Agri-Food and Biosciences Institute (AFBI) research is looking at the feasibility of physically extracting phosphorous (P) from animal slurries.

The work is ongoing at AFBI Hillsborough in Co. Down. Four of the scientists involved in these projects – Gary Lyons, Chris Johnston, Michael Wills and Ashley Cathcart – have recently published a summary of the results achieved up to this point.   

Livestock slurries are an important source of plant nutrients for crop growth in our mainly grass-based agriculture sector.

However application of slurry to agricultural land can lead to phosphorus (P) loss to watercourses through run-off, causing subsequent water quality and ecosystem problems.

Phosphorous from animal slurries

Courtesy of a Department of Agriculture, Environment and Rural Affairs (DAERA) funded project, AFBI evaluated the effectiveness of two mechanical separation technologies (screw press and decanter centrifuge) to reduce P levels in land-spread slurry and anaerobic digestate.

In areas with intensive livestock farming systems like those in the dairy sector, the quantities of nutrients available in slurries on a particular farm can exceed the nutrient requirements of grass grown on that farm.

Applications of P that are surplus to crop requirements, can result in high losses to groundwater and surface water, where eutrophication can cause reduced functioning and biodiversity of aquatic ecosystems and a decline in surface water quality.

Many intensive dairy farms have high soil P levels throughout their holding and need to move to a more sustainable position, as they make a vital contribution to agricultural productivity.

Technologies are available to separate P from livestock slurries, reducing the P-load applied to agricultural land from these sources and helping to lower environmental risks to water quality.

Such treatment technologies, allied with separated solids processing and P export to areas where it is required, would improve the environmental sustainability of dairy farm nutrient management.

Review of separation technologies

AFBI has undertaken a comprehensive review of published scientific literature on the effectiveness of these separation technologies to reduce the P loading of slurry and digestate before land application.

Staff at AFBI have also carried out trial work using the screw press and decanter centrifuge technologies installed at their Farm Nutrient Management Centre at Hillsborough.

Both technologies partition a proportion of the insoluble materials (including the P) in slurry into a separated solids fraction and also produce a separated liquid fraction with lower solids and P content.

The research examined capital and operating costs, separation efficiency and throughput, the use of chemical additives, management and processing of separated fractions including transport costs, environmental impacts and the biosecurity of separated solids for export.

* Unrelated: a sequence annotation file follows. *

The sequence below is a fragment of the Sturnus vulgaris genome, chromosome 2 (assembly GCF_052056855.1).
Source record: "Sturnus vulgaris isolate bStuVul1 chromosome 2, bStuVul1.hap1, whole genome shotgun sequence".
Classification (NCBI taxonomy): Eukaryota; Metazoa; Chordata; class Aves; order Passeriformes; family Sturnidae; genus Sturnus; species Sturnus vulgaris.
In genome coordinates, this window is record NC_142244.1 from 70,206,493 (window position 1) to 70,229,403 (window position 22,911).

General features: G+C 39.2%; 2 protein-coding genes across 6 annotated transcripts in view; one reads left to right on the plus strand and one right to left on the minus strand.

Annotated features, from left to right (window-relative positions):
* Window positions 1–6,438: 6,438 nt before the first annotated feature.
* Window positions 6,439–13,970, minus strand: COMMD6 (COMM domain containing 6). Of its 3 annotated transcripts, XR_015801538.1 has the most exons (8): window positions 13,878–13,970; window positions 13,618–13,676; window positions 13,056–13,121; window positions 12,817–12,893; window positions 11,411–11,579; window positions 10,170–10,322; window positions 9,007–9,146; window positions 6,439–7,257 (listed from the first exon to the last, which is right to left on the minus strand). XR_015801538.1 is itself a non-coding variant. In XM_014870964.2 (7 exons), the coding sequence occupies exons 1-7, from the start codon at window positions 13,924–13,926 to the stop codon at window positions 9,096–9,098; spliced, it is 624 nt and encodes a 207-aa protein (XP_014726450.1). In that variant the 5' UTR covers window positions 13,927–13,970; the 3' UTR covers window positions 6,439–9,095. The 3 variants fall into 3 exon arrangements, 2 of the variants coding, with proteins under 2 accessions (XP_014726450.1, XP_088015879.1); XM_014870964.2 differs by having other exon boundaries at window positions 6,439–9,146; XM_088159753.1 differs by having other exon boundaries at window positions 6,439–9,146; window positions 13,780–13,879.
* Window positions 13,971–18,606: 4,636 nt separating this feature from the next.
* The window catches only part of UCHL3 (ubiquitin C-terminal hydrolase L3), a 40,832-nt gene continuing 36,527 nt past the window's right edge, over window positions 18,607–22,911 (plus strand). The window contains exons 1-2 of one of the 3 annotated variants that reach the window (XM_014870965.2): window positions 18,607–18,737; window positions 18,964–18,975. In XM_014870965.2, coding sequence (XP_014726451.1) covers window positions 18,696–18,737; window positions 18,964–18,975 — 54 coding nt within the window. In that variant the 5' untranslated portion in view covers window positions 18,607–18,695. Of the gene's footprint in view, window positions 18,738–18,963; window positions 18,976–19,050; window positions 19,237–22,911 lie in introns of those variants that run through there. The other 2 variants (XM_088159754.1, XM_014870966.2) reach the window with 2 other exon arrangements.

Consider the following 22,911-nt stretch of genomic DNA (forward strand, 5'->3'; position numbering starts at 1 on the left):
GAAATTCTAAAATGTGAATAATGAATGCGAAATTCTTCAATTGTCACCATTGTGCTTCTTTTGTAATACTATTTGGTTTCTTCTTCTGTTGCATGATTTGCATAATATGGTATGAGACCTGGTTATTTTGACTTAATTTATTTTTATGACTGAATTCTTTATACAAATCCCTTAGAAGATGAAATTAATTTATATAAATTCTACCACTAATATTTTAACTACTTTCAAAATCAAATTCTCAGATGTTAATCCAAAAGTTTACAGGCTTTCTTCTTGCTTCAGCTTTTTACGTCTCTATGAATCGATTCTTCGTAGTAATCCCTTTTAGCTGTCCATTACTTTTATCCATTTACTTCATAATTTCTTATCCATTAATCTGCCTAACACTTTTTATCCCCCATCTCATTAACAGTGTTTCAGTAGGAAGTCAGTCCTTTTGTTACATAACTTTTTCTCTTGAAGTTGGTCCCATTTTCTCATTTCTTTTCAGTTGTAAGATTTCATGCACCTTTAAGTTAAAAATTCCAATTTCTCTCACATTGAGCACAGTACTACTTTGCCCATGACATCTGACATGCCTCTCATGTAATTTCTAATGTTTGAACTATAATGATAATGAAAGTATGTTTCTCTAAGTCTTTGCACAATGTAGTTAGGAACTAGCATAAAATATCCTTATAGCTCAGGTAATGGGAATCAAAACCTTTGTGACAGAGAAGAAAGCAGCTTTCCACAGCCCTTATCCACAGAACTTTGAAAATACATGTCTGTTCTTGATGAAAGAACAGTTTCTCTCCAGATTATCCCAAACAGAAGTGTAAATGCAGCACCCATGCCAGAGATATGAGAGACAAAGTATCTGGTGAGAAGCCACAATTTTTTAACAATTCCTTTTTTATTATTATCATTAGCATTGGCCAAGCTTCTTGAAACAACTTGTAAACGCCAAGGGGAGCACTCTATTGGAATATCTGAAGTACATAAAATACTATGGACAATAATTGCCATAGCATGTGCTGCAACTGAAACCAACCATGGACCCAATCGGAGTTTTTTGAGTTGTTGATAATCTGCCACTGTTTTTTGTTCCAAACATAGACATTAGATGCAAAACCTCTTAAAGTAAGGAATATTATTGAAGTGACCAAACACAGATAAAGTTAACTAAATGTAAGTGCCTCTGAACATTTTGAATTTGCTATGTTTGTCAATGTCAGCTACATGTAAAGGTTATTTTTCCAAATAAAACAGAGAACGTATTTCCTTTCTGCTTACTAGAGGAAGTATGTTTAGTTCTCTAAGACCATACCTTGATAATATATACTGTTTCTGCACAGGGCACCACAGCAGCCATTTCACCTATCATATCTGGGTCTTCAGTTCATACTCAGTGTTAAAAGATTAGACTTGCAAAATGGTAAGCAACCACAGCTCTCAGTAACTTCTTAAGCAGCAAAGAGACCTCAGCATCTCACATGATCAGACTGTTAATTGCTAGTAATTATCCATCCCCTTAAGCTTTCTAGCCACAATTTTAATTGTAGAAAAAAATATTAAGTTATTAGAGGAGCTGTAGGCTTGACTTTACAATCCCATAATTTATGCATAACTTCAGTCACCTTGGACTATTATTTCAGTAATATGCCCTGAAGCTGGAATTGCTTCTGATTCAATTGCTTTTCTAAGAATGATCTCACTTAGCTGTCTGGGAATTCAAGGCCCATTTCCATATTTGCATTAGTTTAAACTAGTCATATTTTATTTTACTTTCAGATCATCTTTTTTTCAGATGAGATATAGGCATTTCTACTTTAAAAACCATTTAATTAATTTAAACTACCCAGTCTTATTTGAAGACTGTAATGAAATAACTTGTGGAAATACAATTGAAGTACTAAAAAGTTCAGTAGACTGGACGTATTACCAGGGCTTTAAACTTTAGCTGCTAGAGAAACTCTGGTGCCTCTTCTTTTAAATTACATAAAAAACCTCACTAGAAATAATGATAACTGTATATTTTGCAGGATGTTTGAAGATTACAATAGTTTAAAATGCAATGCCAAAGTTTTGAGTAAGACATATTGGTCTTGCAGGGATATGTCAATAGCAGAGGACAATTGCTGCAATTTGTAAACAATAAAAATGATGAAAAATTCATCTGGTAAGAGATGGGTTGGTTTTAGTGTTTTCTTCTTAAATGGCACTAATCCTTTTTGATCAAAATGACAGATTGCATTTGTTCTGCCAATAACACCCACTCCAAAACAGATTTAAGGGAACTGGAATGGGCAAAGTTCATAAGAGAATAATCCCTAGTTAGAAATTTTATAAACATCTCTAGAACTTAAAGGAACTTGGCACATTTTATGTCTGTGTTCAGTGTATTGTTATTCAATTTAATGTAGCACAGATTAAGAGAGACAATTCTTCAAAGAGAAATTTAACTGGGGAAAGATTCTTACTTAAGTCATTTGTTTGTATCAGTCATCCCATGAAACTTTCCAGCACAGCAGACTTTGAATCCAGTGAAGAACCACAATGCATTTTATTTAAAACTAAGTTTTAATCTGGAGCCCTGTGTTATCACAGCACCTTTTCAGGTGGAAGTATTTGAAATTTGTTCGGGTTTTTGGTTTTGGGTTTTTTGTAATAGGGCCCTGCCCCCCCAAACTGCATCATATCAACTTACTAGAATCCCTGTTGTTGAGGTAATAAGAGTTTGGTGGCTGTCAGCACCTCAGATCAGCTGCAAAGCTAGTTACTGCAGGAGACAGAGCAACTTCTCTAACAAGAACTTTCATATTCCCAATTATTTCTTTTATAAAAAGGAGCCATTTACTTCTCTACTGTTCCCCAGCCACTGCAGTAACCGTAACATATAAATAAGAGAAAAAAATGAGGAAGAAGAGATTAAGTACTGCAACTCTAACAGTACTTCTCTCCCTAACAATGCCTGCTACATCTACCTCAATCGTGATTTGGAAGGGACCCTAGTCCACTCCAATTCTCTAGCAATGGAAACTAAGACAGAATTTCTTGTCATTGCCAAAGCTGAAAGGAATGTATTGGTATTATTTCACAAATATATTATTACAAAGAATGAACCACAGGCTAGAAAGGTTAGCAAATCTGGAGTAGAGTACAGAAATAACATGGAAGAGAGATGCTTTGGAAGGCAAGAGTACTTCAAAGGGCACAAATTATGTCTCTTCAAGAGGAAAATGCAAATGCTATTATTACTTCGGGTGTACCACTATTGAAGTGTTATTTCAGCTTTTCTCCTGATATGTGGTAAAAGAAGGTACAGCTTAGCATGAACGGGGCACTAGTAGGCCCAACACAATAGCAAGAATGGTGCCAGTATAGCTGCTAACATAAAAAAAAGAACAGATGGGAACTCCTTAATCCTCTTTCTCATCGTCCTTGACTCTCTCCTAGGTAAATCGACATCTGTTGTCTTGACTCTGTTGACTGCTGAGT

Of the two technologies reviewed, screw press separation is a more cost effective option when lower amounts of export of P off-farm are acceptable. For farms and those with anaerobic digesters managing larger volumes of manure/digestate, screw press separation is possible.

However if higher levels of P removal are required, the use of decanting centrifugation is a viable option.

Centralised processing facilities could also make use of decanter centrifuge technology to act as processing hubs for a number of local farms within a distance that makes it economical for transport of slurry / treated slurry to/from the processor.

Both separation technologies could be integrated into agricultural slurry and digestate management systems, to provide a more sustainable approach to managing agricultural P loss and its associated impact on water quality.

The research also highlighted that screw press and decanter centrifuge separation could reduce phosphorous content in slurry and digestate separated liquid fractions by up to 34% and from 30% to 93% respectively, depending upon the type of technology deployed and operating conditions.

The separated solid fraction could be further processed (anaerobic digestion, composting, drying, pelleting, soil amendment, fuel source) improving the economic feasibility of export distances, or potentially to create a product that could be used locally.

However, such processing could be associated with high volatile nitrogen (N) losses and greenhouse gas (GHG) emissions which may involve the use of abatement technologies to avoid pollution swapping.

N losses can also be significantly reduced by acidification of slurries/digestates to pH 5.5.

The export of separated solids for better P management is a possible biosecurity issue and precautions may need to be taken to reduce the risks of cross infections caused by pathogenic microorganisms depending upon end use.